Randomization was performed by using Research Random- not different between groups.
izer,* a long-standing on-line tool. Randomization to the
30% or the 100% group (1:1 ratio) was prepared for 60 Distribution of the Demographic Data and of the Results
patients before the study using opaque envelopes labeled with All demographic data and all results were normally dis-
the sequential number of the patient enrolled and contain- tributed; hence, a parametric test (ANOVA) was adequate.
ing the allocation information (100 or 30%). Randomization When testing for a correlation between the drop amplitude
and envelope preparation were performed by a colleague who in Aado2 and FEV1% (reduction from 100%), we could not
was not involved in perioperative care or in data acquisition. detect a dependence (Pearson correlation = 0).
Analyses were performed using the Statistical Package for the
Social Sciences (SPSS 15.0; IBM, Armonk, NY). Ahead of the Aado2: ANOVA-specific Results and 60-min
main statistical analysis, results were tested for normal distri- Measurement Point Estimate
bution using Pearson chi-square test. A two-way repeated-mea- In the ANOVA results, group effect had a P value of 0.02,
sures ANOVA was then used to detect inter- and intragroup time effect and group × time interaction had a P value of less
differences. The hypothesis was tested t­wo-tailed. Significant
results were post hoc examined using the Newman–Keuls test. Table 1.  Demographic Characteristics
Primary outcome was a difference in Aado2 at the 60 min mea-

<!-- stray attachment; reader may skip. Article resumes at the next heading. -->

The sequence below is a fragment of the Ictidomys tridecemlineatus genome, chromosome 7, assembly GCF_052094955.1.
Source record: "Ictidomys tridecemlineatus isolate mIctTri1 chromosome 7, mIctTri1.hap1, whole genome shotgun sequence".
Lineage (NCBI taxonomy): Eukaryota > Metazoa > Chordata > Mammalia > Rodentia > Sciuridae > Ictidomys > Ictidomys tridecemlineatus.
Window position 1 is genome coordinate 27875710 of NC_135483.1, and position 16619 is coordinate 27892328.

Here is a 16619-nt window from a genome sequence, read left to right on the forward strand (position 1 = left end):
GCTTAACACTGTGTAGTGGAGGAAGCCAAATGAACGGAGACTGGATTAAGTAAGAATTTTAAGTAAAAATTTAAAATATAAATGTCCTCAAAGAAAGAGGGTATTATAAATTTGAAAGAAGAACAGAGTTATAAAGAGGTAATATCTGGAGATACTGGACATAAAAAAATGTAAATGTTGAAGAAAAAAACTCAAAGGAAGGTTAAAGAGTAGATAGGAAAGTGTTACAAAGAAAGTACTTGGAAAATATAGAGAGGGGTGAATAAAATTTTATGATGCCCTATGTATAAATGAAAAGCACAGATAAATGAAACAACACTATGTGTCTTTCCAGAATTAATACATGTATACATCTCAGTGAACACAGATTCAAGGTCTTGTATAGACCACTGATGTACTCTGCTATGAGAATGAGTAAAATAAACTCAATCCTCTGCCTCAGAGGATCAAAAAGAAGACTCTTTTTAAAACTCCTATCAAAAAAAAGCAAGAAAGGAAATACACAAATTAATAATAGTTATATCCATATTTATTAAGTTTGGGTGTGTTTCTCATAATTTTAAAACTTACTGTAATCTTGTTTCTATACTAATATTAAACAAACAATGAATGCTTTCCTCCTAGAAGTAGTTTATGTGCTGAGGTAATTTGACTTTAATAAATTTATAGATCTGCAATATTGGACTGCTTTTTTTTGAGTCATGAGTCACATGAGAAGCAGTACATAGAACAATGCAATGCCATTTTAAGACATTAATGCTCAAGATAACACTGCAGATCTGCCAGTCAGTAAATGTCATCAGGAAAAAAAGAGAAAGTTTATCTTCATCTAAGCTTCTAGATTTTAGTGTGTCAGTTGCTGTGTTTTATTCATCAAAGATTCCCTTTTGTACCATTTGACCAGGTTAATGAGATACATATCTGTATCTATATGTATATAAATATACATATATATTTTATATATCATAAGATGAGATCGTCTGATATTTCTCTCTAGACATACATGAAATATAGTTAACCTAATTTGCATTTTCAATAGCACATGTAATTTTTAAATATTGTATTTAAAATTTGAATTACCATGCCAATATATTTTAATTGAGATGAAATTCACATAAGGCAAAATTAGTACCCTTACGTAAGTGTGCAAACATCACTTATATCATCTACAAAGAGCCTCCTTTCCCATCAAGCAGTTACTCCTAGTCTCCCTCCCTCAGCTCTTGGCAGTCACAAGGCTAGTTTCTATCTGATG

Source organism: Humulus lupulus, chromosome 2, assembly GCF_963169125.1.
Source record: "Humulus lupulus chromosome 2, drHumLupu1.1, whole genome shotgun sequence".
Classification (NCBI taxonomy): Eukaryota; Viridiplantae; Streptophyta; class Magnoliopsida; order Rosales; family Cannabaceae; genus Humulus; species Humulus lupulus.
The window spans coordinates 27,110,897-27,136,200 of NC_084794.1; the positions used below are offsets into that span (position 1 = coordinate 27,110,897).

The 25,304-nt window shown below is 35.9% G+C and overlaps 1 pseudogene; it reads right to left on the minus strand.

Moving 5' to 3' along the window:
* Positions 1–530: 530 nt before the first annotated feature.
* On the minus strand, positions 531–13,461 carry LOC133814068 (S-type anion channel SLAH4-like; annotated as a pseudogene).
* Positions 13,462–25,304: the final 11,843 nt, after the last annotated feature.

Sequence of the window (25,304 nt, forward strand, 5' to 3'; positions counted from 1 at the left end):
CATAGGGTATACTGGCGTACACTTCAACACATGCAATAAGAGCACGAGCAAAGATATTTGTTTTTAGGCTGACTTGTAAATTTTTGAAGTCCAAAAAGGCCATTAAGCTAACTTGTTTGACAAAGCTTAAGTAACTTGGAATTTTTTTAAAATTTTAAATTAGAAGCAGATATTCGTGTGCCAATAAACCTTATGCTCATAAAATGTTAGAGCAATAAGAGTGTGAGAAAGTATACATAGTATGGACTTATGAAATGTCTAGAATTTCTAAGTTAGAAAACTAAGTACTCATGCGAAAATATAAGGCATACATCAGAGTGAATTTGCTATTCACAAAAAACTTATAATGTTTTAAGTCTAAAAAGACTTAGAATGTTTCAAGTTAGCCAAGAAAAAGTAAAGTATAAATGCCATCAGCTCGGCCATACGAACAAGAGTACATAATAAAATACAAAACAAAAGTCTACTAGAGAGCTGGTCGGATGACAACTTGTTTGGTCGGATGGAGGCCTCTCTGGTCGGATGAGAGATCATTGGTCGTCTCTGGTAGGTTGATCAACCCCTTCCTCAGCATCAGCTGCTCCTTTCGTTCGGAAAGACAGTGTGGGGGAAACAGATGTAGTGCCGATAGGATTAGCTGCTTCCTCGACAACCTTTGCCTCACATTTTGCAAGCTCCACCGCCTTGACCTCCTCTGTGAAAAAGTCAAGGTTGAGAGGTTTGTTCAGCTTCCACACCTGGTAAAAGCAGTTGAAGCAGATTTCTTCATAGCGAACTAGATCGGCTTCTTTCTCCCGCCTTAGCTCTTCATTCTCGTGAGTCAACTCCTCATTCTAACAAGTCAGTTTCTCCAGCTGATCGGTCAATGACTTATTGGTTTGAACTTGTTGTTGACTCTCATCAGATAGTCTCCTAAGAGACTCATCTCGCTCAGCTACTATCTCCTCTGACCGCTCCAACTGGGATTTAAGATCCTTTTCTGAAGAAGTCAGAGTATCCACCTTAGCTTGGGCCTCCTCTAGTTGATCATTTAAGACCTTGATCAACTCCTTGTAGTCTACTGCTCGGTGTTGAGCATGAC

Extubation on Extubation
surement. Secondary outcomes included Pao2, Paco2, pH, frac- 100% on 30%
tion of oxyhemoglobin, bicarbonate and lactate, heart rate, and
No. of patients (male:female) 18:8 21:6
blood pressure. Results are presented as mean ± SD of the mean.
Age (yr) 68 ± 13 65 ± 10
P values less than 0.05 were rendered significant. Body mass index 26 ± 3 25 ± 3
Smoking history (pack-years) 53 ± 5 51 ± 4
Results SpO2 at presentation (%) 94 ± 2 94 ± 2
FVC (l) 3.6 ± 1.1 3.6 ± 0.9
Overview
FEV1 (liters in 1 s) 1.9 ± 0.4 2.0 ± 0.6
The presented data sets are complete. This study involved hypox- FEV1/FVC (ratio) 0.52 ± 0.10 0.56 ± 0.14
emia to a certain degree; however, all participants tolerated the FEV% (of predicted) 61 ± 12 60 ± 12
study well. Data are displayed in tables 1 and 2 and figure 2. In
Results are reported as mean ± SD of the mean.
this study, we examined 53 patients with COPD listed for elective
FEV1  =  forced expiratory volume in 1 s; FVC  =  forced vital capacity;
FEV%  =  the percentage of the predicted value; Spo2  =  arterial oxygen
* Available at: www.randomizer.org. Accessed February 3, 2014. saturation (pulse oxymetry).

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Table 2.  Physiologic Data and Blood Gas Results

BL 5’ 15’ 60’

Heart rate (bpm) Extubation on 100% 73 ± 15 87 ± 16 90 ± 22 77 ± 19


Extubation on 30% 75 ± 14 85 ± 21 85 ± 16 75 ± 16
MAP (mmHg) Extubation on 100% 104 ± 17 107 ± 20 112 ± 23 100 ± 14
Extubation on 30% 110 ± 17 109 ± 21 107 ± 22 99 ± 19
Pao2 (mmHg) Extubation on 100% 81 ± 12 125 ± 7 61 ± 7*† 62 ± 6*†